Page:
From Slum Tourism to Slum Tourists
Township Resident Mobilities in South Africa
Slum tourism is a growing topic in international tourism scholarship. Mainstream scholarship in slum tourism is dominated by research which investigates urban slums as destinations for international travellers mainly from the global North. Minimal acknowledgement is given to the role of these areas as potential source regions for tourism. This article addresses a lacuna in slum tourism scholarship around the discretionary mobilities of residents of the slum destinations made popular by the ‘tastes’ of international tourism consumers. The objective in this article is to broaden international slum tourism debates by shifting the focus away from South Africa’s townships as destinations for tourism and instead to seek to excavate the role of these areas as tourist-generating areas. Findings are presented of an exploratory analysis of the forms of tourism or mobilities practiced by township residents in a small case study which was conducted in Katorus, Gauteng. It is argued the identified discretionary mobilities of Katorus residents provide insight into slum tourism locations which exhibit different practices of tourism to that of the culture of international tourists who undertake guided poverty tours of South African townships.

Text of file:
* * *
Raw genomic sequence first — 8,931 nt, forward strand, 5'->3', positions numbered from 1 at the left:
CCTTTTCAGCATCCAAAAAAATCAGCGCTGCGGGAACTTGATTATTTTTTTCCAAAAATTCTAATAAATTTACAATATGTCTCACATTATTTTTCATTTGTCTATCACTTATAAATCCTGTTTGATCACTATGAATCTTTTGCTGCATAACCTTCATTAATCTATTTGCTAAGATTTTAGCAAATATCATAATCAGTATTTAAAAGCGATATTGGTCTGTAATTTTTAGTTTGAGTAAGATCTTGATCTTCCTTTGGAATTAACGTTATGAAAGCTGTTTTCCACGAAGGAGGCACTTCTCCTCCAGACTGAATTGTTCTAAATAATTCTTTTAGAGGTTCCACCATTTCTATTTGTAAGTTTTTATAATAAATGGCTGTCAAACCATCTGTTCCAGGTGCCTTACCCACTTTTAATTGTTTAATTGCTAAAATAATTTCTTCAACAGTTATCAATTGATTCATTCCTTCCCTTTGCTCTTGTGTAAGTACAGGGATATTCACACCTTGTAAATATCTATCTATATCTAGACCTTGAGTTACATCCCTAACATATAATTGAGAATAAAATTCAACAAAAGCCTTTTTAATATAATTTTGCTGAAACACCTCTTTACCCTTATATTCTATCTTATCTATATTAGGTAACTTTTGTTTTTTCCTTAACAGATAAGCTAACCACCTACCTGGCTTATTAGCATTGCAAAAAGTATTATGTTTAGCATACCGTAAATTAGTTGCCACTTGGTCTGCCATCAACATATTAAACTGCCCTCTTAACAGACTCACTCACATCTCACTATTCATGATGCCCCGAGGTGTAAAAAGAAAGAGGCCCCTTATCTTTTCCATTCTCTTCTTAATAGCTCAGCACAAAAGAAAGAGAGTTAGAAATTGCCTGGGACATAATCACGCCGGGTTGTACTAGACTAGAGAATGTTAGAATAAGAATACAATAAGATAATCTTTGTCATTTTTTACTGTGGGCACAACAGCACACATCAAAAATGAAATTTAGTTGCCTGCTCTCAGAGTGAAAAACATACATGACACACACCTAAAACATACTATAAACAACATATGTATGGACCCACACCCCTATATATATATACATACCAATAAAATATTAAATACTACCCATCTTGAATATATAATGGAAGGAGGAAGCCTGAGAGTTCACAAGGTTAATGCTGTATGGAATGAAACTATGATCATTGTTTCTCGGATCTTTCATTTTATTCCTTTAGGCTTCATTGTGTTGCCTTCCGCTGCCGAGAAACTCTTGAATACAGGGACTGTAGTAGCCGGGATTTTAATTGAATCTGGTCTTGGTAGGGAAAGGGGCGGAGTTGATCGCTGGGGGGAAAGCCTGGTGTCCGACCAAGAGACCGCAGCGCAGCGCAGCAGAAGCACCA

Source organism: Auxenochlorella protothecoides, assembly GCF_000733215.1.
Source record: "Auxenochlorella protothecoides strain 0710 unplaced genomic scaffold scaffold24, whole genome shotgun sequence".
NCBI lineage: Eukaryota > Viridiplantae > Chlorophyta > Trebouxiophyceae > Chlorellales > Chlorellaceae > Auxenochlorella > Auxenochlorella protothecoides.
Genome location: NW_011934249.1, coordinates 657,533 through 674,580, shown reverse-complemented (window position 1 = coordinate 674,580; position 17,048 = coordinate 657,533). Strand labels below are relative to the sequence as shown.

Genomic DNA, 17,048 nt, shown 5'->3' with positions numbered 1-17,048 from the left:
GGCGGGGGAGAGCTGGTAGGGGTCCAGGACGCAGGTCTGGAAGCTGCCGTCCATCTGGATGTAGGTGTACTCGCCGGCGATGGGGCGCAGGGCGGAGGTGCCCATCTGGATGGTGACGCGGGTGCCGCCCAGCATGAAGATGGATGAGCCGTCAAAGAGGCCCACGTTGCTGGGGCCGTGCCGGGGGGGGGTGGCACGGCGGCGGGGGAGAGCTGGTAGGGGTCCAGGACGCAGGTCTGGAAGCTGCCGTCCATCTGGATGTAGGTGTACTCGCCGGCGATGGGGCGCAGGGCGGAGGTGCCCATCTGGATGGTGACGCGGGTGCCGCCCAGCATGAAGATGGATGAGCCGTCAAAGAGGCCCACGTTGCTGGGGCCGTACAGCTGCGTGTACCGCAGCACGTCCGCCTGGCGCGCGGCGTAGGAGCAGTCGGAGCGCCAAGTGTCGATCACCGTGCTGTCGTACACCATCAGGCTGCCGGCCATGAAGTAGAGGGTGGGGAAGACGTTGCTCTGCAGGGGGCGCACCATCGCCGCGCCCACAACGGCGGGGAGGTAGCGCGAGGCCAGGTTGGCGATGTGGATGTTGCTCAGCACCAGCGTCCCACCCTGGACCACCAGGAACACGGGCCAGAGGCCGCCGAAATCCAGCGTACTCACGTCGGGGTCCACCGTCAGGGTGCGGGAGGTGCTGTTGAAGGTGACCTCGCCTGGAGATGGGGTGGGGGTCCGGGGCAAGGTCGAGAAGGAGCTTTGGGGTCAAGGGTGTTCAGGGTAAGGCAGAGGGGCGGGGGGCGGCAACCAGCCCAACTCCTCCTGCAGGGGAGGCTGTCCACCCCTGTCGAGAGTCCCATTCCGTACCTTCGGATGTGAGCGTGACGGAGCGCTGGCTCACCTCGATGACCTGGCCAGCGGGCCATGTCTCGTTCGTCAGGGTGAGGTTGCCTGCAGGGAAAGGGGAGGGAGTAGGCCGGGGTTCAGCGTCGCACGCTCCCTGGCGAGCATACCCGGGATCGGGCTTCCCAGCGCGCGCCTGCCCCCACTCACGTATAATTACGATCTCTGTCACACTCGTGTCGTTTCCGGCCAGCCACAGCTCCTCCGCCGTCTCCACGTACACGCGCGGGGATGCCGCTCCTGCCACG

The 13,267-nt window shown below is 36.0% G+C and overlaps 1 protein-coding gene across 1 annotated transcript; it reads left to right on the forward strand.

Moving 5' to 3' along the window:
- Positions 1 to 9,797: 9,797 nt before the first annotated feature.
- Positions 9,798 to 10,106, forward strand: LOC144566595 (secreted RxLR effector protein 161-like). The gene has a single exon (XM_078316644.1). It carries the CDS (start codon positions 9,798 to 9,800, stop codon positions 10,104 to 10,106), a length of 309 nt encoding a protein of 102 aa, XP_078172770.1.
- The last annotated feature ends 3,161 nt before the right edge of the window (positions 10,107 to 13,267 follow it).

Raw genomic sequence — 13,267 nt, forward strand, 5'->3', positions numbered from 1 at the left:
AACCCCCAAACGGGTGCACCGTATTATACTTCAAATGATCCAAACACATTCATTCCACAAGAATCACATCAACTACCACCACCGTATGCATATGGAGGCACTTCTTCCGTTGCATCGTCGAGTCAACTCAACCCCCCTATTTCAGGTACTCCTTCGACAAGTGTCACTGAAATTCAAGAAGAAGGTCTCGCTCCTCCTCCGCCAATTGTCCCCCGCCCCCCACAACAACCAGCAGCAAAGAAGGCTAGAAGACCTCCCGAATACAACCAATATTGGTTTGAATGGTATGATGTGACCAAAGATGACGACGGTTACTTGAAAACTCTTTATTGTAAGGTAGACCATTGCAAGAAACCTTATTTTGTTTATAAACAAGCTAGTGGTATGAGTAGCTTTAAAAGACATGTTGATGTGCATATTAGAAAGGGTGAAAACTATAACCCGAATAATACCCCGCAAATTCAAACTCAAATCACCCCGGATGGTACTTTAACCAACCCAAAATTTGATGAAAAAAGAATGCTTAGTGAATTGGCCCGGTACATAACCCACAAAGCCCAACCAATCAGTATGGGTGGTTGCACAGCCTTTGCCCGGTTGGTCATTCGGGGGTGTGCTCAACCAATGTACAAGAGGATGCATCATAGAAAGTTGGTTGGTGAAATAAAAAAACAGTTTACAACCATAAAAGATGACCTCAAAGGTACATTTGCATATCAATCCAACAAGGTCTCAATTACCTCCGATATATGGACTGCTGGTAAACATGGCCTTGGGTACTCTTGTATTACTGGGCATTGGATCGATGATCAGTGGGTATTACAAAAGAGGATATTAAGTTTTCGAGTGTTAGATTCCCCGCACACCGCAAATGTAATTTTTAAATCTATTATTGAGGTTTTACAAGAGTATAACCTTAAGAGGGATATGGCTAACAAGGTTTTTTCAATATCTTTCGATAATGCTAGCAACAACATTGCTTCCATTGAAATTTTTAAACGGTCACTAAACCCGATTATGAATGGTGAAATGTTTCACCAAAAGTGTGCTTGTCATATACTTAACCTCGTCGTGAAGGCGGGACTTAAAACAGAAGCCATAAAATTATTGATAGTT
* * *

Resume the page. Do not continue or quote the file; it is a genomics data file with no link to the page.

Abstract based directly on original source